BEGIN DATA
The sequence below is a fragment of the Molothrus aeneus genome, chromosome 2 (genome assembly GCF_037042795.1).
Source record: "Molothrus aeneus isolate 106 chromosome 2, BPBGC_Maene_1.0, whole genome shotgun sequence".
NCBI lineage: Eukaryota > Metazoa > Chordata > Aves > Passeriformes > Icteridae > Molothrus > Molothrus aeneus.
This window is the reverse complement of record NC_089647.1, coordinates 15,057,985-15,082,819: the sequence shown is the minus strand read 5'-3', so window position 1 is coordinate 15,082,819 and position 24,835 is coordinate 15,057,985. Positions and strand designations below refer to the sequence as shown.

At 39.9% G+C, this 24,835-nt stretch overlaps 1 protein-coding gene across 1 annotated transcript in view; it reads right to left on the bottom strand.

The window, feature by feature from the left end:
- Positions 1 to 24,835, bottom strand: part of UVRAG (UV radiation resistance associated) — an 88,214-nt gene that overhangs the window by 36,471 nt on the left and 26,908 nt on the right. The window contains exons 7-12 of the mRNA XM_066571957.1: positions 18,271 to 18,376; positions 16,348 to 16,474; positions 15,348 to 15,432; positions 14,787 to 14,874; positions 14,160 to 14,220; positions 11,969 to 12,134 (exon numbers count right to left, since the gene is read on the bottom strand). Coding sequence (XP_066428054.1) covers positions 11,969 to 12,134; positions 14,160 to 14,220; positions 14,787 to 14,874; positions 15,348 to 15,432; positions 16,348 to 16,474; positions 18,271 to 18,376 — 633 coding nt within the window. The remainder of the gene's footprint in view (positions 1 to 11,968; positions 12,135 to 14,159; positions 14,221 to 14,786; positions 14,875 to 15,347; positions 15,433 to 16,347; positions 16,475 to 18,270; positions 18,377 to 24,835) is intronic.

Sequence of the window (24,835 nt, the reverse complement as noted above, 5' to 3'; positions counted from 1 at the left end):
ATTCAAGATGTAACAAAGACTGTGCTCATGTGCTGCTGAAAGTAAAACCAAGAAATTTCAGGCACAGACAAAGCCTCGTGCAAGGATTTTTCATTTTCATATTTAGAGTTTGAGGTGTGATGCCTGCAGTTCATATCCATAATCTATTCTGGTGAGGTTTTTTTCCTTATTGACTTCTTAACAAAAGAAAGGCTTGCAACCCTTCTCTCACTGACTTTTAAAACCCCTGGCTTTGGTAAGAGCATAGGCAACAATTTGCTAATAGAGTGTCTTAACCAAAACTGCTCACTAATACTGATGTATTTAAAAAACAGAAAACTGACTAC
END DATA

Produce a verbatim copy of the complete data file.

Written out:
The sequence below is a fragment of the Molothrus aeneus genome, chromosome 2 (genome assembly GCF_037042795.1).
Source record: "Molothrus aeneus isolate 106 chromosome 2, BPBGC_Maene_1.0, whole genome shotgun sequence".
NCBI lineage: Eukaryota > Metazoa > Chordata > Aves > Passeriformes > Icteridae > Molothrus > Molothrus aeneus.
This window is the reverse complement of record NC_089647.1, coordinates 15,057,985-15,082,819: the sequence shown is the minus strand read 5'-3', so window position 1 is coordinate 15,082,819 and position 24,835 is coordinate 15,057,985. Positions and strand designations below refer to the sequence as shown.

At 39.9% G+C, this 24,835-nt stretch overlaps 1 protein-coding gene across 1 annotated transcript in view; it reads right to left on the bottom strand.

The window, feature by feature from the left end:
- Positions 1 to 24,835, bottom strand: part of UVRAG (UV radiation resistance associated) — an 88,214-nt gene that overhangs the window by 36,471 nt on the left and 26,908 nt on the right. The window contains exons 7-12 of the mRNA XM_066571957.1: positions 18,271 to 18,376; positions 16,348 to 16,474; positions 15,348 to 15,432; positions 14,787 to 14,874; positions 14,160 to 14,220; positions 11,969 to 12,134 (exon numbers count right to left, since the gene is read on the bottom strand). Coding sequence (XP_066428054.1) covers positions 11,969 to 12,134; positions 14,160 to 14,220; positions 14,787 to 14,874; positions 15,348 to 15,432; positions 16,348 to 16,474; positions 18,271 to 18,376 — 633 coding nt within the window. The remainder of the gene's footprint in view (positions 1 to 11,968; positions 12,135 to 14,159; positions 14,221 to 14,786; positions 14,875 to 15,347; positions 15,433 to 16,347; positions 16,475 to 18,270; positions 18,377 to 24,835) is intronic.

Sequence of the window (24,835 nt, the reverse complement as noted above, 5' to 3'; positions counted from 1 at the left end):
ATTCAAGATGTAACAAAGACTGTGCTCATGTGCTGCTGAAAGTAAAACCAAGAAATTTCAGGCACAGACAAAGCCTCGTGCAAGGATTTTTCATTTTCATATTTAGAGTTTGAGGTGTGATGCCTGCAGTTCATATCCATAATCTATTCTGGTGAGGTTTTTTTCCTTATTGACTTCTTAACAAAAGAAAGGCTTGCAACCCTTCTCTCACTGACTTTTAAAACCCCTGGCTTTGGTAAGAGCATAGGCAACAATTTGCTAATAGAGTGTCTTAACCAAAACTGCTCACTAATACTGATGTATTTAAAAAACAGAAAACTGACTAC